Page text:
If you’re looking for some good reading material, the Academy’s Best Adapted Screenplay category is a good place to start — though you’ll be searching Amazon in vain for “Before Midnight,” as it’s considered “adapted” because it’s based on the characters from previous films “Before Sunrise” and “Before Sunset.” But you can always cozy up with the following.
— “A Captain’s Duty: Somali Pirates, Navy SEALs and Dangerous Days at Sea,” the book by Richard Phillips with (co-writer Stephan Tally), became “Captain Phillips,” with Tom Hanks stepping in to portray Phillips’ hijacking by Somali pirates.
— “The Lost Child of Philomena Lee” by Martin Sixsmith, which obviously became “Philomena” starring Dame Judi Dench as Lee and Steve Coogan as former BBC presenter Sixsmith. Coogan admits he took a lot of liberties with the details of Lee and Sixsmith’s journey for the sake of making a more cohesive and entertaining film.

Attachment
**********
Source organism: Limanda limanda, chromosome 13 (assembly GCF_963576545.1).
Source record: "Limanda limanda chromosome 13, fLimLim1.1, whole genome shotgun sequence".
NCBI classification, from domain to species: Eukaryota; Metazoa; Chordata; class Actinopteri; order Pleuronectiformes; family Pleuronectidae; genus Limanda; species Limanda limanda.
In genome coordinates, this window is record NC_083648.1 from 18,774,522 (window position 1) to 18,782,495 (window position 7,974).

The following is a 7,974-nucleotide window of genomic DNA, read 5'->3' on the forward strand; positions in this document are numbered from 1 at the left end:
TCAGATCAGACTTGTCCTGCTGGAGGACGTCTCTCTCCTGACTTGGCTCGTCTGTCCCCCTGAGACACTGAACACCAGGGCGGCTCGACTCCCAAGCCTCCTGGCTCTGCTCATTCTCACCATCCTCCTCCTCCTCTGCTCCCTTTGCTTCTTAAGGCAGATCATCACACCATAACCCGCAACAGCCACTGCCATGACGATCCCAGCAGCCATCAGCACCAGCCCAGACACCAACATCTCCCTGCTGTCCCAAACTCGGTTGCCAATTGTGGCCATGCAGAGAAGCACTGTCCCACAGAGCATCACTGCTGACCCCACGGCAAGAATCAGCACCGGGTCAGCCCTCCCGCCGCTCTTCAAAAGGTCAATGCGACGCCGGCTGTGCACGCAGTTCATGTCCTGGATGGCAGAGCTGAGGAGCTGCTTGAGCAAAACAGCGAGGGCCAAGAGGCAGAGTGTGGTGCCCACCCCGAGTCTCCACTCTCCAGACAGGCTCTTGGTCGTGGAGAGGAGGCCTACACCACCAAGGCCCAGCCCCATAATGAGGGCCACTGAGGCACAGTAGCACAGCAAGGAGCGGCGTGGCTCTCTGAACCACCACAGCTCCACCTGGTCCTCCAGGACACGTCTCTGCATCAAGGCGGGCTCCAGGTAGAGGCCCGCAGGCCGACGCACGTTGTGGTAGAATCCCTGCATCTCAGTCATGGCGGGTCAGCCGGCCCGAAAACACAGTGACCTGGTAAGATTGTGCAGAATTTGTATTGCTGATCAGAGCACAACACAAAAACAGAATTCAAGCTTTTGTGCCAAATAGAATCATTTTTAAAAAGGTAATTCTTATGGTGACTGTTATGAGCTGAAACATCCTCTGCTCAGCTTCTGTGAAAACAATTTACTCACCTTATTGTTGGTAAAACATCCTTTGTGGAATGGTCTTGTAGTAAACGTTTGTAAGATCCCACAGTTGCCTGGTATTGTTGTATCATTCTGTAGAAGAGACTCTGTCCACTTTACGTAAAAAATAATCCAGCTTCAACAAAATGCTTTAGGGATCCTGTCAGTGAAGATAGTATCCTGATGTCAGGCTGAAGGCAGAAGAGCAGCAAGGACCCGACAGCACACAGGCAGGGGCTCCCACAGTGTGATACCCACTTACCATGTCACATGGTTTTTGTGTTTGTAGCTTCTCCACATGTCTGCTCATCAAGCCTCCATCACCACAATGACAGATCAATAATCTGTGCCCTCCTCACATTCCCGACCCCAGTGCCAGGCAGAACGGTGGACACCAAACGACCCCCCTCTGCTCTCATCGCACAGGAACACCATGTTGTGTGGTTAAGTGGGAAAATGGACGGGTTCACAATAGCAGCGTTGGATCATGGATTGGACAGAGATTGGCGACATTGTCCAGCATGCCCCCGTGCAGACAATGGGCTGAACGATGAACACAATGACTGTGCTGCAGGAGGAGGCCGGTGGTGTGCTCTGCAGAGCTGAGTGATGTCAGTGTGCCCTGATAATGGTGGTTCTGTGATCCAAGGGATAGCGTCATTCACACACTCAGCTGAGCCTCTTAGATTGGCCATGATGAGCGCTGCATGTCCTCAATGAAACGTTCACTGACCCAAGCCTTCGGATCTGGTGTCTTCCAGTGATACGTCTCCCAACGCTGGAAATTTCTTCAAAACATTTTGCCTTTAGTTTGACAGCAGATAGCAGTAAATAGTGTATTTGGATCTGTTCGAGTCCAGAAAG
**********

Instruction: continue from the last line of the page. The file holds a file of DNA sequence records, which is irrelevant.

— “12 Years a Slave,” the harrowing 1853 memoir of Solomon Northup that became the acclaimed film of the same name, was originally published with the lengthy subtitle “Narrative of Solomon Northup, citizen of New-York, kidnapped in Washington city in 1841, rescued in 1853, from a cotton plantation near the Red River in Louisiana” — which, honestly, kind of gives away the ending.
— Reading Jordan Belfort’s own accounts of his exploits in the memoir “The Wolf of Wall Street” might help illuminate why the film’s chronicle of bad behavior seemed so infatuated with its subject, who earned a tidy $1 million for the movie rights.
Over in the Best Documentary category, you can pick up Jeremy Scahill’s “Dirty Wars: The World is a Battlefield” if you want to learn more about the troubling details in the nominated film “Dirty Wars.” And there are also some entries in the Best Original Screenplay category that inspire some further reading. For instance, did you enjoy Woody Allen’s “Blue Jasmine”? Then maybe have another look at the Tennessee Williams play “A Streetcar Named Desire.” And “American Hustle” was originally based much more in fact in its retelling of the ABSCAM scandal. If you want to know the real story of Mel Weinberg (the basis for Christian Bale’s Irving Rosenfeld character), check out Robert W. Greene’s “The Sting Man: Inside Abscam.”